The search committee describes process of narrowing down candidates for Chief Diversity, Equity and Inclusion Officer (CDEIO)
In August, President Bolton sent a campus wide email explaining that the search process would begin to fill a new position: the College’s first Chief Diversity, Equity and Inclusion Officer (CDEIO). On the expectations of the position, Bolton clarified that the CDEIO will aim to create a vision for a diversified and fair campus and will be involved in making all decisions of the College. Furthermore, this individual will build and lead the implementation of diversity, equity and inclusion initiatives throughout the campus community. The CDEIO will also be tasked with the role of recruiting diverse staff and providing cultural competency training for employees.
On track with the projected timeline, the three final candidates have visited campus and taken part in open interviews with members of the campus community, including the general student body, student leaders, faculty and staff. In regard to the purpose of the meetings, Bolton stated, “We hope that the campus visits allow each candidate to meet many members of the Wooster community, which they will find inspiring.” During these events the campus community had the opportunity to meet the finalists, learn about their professional experience and share their feedback on how the candidates would contribute to making Wooster a more diverse, inclusive and equitable community. At the conclusion of each open interview, an anonymous survey was sent to the campus community in order to obtain feedback from faculty, staff and students.
The search attracted a pool of over forty candidates. The three finalists include: Dr. Alison Williams, Dr. Ivonne Garcia and Dr. Tayo Clyburn.
Currently working as the associate provost for diversity and intercultural education at Denison University, Dr. Williams was the first of the three candidates to come to campus. Dr. Williams’ work includes enhancing the experience and recruitment of faculty from underrepresented groups, maintaining relationships with LGBT groups and the development of opportunities for diversity education and inclusive work environments.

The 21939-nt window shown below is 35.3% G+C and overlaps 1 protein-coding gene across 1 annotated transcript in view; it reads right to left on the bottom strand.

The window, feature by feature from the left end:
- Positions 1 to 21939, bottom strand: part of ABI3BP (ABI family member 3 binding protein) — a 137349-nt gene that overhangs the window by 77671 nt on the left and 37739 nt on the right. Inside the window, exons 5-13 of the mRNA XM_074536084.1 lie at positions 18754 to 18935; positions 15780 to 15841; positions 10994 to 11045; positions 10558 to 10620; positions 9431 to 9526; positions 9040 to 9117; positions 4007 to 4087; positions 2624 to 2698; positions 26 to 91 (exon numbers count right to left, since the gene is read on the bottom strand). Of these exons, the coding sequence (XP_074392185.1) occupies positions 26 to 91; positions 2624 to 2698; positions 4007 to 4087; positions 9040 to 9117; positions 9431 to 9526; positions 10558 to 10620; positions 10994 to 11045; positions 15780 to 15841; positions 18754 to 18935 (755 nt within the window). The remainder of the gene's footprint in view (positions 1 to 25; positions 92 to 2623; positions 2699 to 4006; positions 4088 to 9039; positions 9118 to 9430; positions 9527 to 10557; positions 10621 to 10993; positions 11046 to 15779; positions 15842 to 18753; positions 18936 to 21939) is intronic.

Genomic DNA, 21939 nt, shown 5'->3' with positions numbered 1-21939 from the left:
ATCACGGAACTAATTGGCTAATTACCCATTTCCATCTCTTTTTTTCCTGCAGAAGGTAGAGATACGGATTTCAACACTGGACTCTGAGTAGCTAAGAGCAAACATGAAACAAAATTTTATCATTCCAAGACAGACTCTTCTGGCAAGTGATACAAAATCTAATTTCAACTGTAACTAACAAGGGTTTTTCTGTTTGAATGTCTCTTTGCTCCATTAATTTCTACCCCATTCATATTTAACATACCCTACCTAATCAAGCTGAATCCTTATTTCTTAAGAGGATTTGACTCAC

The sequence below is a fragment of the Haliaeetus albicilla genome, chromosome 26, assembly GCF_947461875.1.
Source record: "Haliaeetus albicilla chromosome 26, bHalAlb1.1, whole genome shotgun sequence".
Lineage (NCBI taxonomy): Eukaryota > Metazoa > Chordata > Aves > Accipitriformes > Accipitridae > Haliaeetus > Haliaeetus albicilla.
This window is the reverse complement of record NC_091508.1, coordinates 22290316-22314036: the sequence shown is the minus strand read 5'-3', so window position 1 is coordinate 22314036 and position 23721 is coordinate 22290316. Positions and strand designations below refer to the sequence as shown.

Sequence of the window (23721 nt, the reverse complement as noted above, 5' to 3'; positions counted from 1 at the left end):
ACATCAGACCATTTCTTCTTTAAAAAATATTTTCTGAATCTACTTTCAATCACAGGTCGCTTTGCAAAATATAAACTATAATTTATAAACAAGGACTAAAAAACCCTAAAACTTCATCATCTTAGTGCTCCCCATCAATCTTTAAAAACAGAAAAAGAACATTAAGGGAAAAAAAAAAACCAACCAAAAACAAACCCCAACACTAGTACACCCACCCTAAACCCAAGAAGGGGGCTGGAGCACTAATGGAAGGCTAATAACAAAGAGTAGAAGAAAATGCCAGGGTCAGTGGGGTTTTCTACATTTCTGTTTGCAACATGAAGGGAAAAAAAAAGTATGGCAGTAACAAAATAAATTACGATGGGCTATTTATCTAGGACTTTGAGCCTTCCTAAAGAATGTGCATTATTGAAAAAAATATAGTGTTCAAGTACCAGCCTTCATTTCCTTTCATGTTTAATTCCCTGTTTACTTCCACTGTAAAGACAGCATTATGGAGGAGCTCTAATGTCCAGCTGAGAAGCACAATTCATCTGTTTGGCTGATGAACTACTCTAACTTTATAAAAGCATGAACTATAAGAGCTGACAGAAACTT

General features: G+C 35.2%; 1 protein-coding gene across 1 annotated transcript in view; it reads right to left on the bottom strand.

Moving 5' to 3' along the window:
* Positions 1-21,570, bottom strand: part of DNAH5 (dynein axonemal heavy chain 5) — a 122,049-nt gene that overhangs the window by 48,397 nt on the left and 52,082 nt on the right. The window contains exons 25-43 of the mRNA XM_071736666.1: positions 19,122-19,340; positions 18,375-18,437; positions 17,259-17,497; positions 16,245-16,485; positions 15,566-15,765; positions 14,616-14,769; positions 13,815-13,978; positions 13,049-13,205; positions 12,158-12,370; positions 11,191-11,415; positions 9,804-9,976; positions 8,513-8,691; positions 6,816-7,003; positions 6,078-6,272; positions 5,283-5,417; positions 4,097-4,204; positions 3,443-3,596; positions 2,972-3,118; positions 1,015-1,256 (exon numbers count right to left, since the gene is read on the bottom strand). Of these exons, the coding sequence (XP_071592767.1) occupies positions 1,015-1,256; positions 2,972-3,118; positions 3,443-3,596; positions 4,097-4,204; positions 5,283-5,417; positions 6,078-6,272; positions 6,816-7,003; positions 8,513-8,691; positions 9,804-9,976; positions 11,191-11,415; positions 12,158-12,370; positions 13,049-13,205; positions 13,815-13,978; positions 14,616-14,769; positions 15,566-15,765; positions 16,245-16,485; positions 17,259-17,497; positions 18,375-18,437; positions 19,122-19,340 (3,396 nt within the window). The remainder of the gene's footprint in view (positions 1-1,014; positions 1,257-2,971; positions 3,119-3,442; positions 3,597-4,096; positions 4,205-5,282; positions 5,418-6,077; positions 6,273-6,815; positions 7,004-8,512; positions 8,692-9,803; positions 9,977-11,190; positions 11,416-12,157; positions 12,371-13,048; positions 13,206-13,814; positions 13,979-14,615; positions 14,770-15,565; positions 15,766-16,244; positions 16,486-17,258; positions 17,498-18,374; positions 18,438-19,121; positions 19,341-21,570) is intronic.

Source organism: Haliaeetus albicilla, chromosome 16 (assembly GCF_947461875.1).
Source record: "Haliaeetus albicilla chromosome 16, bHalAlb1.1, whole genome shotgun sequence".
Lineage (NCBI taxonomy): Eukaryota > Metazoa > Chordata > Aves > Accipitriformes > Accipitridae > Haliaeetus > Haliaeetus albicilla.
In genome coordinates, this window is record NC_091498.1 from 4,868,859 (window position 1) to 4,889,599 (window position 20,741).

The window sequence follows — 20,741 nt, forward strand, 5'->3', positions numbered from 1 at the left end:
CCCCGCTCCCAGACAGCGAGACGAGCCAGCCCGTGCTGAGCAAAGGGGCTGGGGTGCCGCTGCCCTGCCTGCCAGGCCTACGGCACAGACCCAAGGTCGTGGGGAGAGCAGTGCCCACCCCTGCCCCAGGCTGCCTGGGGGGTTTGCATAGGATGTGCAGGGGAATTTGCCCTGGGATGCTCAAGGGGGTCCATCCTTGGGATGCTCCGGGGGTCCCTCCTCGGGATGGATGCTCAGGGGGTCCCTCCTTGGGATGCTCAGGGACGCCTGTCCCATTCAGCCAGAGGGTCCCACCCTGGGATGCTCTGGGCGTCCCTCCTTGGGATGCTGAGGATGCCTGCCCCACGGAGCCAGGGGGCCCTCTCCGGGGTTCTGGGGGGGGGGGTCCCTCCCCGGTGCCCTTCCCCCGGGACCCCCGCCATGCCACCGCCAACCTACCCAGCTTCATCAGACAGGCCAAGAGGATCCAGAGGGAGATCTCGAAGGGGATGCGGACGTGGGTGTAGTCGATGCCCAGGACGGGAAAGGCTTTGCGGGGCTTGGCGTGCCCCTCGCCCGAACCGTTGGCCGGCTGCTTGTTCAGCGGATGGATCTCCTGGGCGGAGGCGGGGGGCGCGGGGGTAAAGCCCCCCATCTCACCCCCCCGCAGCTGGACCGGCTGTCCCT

Dr. Garcia, the second candidate to visit the College campus, is currently a William P. Rice associate professor of English and literature at Kenyon College and previously served as Kenyon’s inaugural associate provost for diversity, equity and inclusion. Moreover, Garcia has experience with implementing programs to foster diversity, and provide support to underrepresented students and has established the Office of Diversity, Equity and Inclusion at Kenyon.
Dr. Clyburn, the final candidate to visit campus, is currently the executive director for mission and strategic partnerships in the Office of Diversity and Inclusion at The Ohio State University. Dr. Clyburn’s work focuses on overseeing The Ohio State University’s diversity action planning process, researched resources and programs LGBTQ students need to succeed. Dr. Clyburn was also an associate editor of race/ethnicity: multidisciplinary global contexts which aimed to instill a space where individuals could discuss topics of global significance.
“The search process started with developing a search committee of students, staff and faculty who would lead the search,” stated Bolton. We also chose a search consultant to partner with us in helping to find candidates across the country who have the broad leadership experience needed for this role, and to talk with them about Wooster.”
The search committee, chaired by President Bolton, includes representatives of various groups and departments on campus that would be particularly impacted by the CDEIO decision, as well as Board of Trustees member Jilliene Johnson. For example, Associate Vice President for Human Resources Marcia Beasley and Title IX Coordinator/Director of Sexual Violence Prevention and Response Lori Makin-Byrd were both included on the search committee. Likewise, Dean for Faculty Development Peter Mowrey, Assistant Athletic Director for Diversity, Inclusion, Compliance and Internal Management Ashley Reid and Associate Dean for the Center for Diversity and Inclusion Shadra Smith represented other areas of the campus community.